The Wolverine

April 2022

The Wolverine: Covering University of Michigan Football and Sports

Issue link:

Contents of this Issue


Page 47 of 67

48 THE WOLVERINE APRIL 2022 BY EJ HOLLAND N o Courtney Morgan. No Shaun Nua. No problem. Michigan lost Morgan, its former direc- tor of player personnel, and Nua, its pre- vious defensive line coach, to Washington and USC, respectively this offseason. Morgan, a Los Angeles native, was a recruiting machine in Southern Califor- nia, while Nua served as the Wolverines' area recruiter out West during his tenure in Ann Arbor. While U-M is left with no direct ties to the region on staff, the Wolverines are still making a concerted effort to pull elite talent out West. And that push starts spe- cifically in the Pacific Northwest. Michigan went out to Oregon last cycle and pulled top-100 wide receiver Dar- rius Clemons from Portland Westview. Admittedly, Clemons is a Michigander at heart. He grew up in Lansing and was a youth football teammate of fellow U-M wide receiver Andrel Anthony before moving. Still, earning a signature from Clem- ons on signing day created the splash Michigan was looking for in the Pacific Northwest. The last recruit the Wolver- ines pulled from the region was prep All- American offensive lineman Steve Schil- ling in 2006. Schilling was born and raised in Bellevue, Wash., and developed into a sixth-round NFL Draft pick during his time in Ann Arbor. Before Schilling, Tacoma, Wash., de- fensive end Larry Stevens signed with Michigan in 2000 and eventually spent a few years in the NFL with the Cincinnati Bengals. Clemons, Schilling and Stevens are the only three Pacific Northwest re- cruits to ink with Michigan since the turn of the century. However, the opportunity is there for Michigan to make a move. Both Or- egon and Washington have new coaching staffs, and Morgan laid the groundwork last year, bringing in top-100 Tacoma (Wash.) Lincoln defensive lineman Jayden Wayne, On3 Consensus four-star Lake Stevens (Wash.) High running back Jayden Limar and three-star Ferndale (Wash.) High offensive lineman Landen Hatchett in for visits. All three remain interested in Michi- gan as do others in the region like top- 100 Portland Central Catholic tight end Riley Williams and top-100 Seattle Rainier Beach cornerback Caleb Pres- ley, a teammate of 2022 On300 offensive lineman Josh Conerly, who is still on the market and has U-M in his top group. New Michigan director of recruiting operations Albert Karschnia was hired for his reputation as a relentless worker and relationship builder in the Detroit metro area. However, Karschnia has a bridge to the Pacific Northwest through Marcus Griffin. A former Arizona defensive lineman, Griffin signed with Central Michigan as a graduate transfer thanks in large part to the recruiting efforts of Karschnia. Grif- fin is now a trainer and club 7v7 coach for Ford Sports Performance in the Seattle- area and visited Michigan last fall with the aforementioned Limar and Hatchett. "[Karschnia] pays attention to the de- tails," Griffin said. "When you say some- thing, he really takes note of it. He'll cir- cle back to that if it's important to you. For me, I was big on education and my master's [degree] program. He did ev- erything he could to have the details of that worked out. It all made sense when I saw it. "He's diverse enough to land kids from anywhere, and his eye for talent is there. Obviously, we have this connection and relationship. I know what kind of man he is. I played for him, and everything he says, he does. I'm definitely going to keep shooting kids his way." Tracy Ford, who heads up Ford Sports Performance and is arguably the most notable recruiting figure in the Pacific Northwest, also made the visit to Michi- gan last fall and believes U-M could be a great fit for several student-athletes he works with. "It was the best college football game I've been to in my life," Ford said. "That place is phenomenal. Michigan is amaz- ing — the culture and the atmosphere. We just don't have that on the West Coast. We have Oregon that will pack the house. But the atmosphere at Michigan is phe- nomenal. It's just different." Morgan and Nua were especially active in California last cycle, helping the Wol- verines land On300 Concord De La Salle defensive back Zeke Berry, On3 Consen- sus four-star Anaheim Servite defensive lineman Mason Graham and three-star Apple Valley High quarterback Jayden Denegal. Recruiting in California — especially in the Los Angeles-area — will prove to be difficult. USC made a splash hire this off- season by luring Lincoln Riley away from Oklahoma, and the Trojans already have the No. 1 recruiting class in 2023 despite holding only three commitments. Resources should be used wisely with California prospects, but Michigan has recruited the state well, dating back to its monumental win of future NFL Hall of Fame quarterback Tom Brady, who signed with the Wolverines out of San Mateo Ju- nipero Serra. Michigan head coach Jim Harbaugh also attended high school in California and made his mark in the state by leading San Francisco to a Super Bowl appearance before arriving at U-M. Simply put, California will always be an option.   FOOTBALL RECRUITING Despite Loss Of Direct Ties To The Region, The Wolverines Can Still Win Out West Four- star wideout Darrius Clemons was a big get last cycle out of the Pacific Northwest for the Wolverines, their first from the region since former prep All- A m e r i c a n o f f e n s i v e l i n e m a n S t e p h e n Schilling in 2006. Michigan is targeting sev- eral others from the area this year. PHOTO BY CHAD SIMMONS/ON3.COM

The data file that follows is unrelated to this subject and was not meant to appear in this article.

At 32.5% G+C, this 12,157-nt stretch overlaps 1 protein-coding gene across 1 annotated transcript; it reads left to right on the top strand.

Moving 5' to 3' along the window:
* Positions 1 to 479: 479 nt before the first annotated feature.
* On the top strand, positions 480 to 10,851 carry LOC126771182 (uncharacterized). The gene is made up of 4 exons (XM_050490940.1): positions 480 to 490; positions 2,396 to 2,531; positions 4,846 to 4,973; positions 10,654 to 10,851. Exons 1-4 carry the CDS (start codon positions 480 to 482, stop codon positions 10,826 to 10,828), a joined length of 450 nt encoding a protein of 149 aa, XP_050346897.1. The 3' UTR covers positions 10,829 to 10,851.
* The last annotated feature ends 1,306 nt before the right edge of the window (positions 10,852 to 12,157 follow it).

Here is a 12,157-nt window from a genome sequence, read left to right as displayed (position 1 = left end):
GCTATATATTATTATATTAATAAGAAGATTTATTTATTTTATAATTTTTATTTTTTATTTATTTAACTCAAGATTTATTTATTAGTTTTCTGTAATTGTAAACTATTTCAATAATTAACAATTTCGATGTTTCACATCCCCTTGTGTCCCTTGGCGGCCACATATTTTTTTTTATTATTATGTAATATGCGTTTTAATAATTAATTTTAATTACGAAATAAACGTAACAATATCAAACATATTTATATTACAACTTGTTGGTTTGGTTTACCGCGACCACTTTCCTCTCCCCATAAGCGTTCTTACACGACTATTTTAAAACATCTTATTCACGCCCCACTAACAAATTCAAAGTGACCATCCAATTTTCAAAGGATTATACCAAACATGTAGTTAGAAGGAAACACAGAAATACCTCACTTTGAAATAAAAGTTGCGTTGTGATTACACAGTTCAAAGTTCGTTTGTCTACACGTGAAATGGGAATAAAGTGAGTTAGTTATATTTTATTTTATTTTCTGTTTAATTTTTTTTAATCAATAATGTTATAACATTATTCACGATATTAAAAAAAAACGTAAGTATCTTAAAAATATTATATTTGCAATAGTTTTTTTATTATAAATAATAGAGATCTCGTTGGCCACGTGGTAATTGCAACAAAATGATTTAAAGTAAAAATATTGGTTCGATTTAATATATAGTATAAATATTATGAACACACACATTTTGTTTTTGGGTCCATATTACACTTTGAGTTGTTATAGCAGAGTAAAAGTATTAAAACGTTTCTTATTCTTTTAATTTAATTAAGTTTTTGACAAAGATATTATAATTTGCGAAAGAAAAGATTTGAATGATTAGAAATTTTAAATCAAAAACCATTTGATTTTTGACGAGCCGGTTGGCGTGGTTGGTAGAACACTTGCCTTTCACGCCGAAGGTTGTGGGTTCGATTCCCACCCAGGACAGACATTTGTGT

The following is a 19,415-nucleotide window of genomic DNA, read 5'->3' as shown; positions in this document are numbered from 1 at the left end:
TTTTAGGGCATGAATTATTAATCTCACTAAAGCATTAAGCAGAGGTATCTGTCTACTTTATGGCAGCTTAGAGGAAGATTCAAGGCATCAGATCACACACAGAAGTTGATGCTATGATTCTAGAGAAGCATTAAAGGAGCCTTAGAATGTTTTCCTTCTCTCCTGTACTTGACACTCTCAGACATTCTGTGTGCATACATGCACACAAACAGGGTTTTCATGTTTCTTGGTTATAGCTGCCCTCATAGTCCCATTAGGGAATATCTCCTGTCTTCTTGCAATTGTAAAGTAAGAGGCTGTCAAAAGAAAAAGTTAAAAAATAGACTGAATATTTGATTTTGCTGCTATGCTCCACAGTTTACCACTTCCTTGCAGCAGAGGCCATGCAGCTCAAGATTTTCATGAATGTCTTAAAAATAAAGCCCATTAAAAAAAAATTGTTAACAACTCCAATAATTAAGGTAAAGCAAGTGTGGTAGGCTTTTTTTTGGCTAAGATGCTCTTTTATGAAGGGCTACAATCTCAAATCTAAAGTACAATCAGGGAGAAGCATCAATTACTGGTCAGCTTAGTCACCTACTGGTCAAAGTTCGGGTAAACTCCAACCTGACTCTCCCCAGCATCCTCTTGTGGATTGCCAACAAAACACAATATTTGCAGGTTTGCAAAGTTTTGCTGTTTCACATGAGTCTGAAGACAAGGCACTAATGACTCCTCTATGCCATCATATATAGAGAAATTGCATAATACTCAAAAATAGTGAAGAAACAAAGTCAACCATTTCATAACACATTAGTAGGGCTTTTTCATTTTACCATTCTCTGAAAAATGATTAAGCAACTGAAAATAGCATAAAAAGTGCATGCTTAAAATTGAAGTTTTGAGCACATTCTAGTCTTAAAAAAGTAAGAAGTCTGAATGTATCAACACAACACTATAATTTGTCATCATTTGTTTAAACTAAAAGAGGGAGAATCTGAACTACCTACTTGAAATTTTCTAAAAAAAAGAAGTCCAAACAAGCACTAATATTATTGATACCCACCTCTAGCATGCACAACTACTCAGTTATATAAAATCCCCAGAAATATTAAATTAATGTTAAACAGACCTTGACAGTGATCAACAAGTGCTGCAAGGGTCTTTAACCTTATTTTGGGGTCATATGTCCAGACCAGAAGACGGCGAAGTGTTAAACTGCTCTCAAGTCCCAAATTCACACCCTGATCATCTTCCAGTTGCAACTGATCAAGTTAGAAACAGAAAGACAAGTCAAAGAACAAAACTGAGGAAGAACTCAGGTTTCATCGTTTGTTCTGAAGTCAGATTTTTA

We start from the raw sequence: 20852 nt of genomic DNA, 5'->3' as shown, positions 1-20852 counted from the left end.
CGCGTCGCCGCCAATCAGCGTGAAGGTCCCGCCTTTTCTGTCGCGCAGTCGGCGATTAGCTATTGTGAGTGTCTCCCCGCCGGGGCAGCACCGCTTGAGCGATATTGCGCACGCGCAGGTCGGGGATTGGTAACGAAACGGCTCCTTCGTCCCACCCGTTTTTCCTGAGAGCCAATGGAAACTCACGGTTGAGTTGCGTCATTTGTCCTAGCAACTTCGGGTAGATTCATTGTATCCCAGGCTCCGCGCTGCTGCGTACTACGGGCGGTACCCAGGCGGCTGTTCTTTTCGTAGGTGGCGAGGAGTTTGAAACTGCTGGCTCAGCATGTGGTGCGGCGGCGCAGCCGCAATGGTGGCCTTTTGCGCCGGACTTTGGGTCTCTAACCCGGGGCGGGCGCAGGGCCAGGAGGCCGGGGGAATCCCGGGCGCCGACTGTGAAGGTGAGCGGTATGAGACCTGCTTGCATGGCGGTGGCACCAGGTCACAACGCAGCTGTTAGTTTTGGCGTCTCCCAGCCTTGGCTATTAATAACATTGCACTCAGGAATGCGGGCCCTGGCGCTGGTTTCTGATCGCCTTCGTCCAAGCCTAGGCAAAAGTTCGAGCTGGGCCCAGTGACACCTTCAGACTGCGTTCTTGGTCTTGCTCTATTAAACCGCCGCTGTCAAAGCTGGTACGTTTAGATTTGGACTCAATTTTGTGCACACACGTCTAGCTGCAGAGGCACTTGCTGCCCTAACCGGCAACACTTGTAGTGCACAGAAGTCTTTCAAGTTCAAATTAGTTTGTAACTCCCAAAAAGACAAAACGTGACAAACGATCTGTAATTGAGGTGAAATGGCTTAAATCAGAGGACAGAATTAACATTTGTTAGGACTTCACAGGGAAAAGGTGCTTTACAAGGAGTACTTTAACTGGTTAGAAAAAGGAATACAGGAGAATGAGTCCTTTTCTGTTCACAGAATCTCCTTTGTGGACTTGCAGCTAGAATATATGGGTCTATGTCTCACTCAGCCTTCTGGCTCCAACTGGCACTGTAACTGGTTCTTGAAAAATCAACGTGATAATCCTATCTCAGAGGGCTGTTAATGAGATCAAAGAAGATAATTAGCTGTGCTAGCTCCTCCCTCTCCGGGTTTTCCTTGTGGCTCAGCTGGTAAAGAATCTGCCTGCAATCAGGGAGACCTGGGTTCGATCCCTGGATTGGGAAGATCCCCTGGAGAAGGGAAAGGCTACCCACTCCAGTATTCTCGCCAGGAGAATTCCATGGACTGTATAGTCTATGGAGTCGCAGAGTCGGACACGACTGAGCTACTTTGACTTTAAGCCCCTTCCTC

Articles in this issue

Links on this page

Archives of this issue

view archives of The Wolverine - April 2022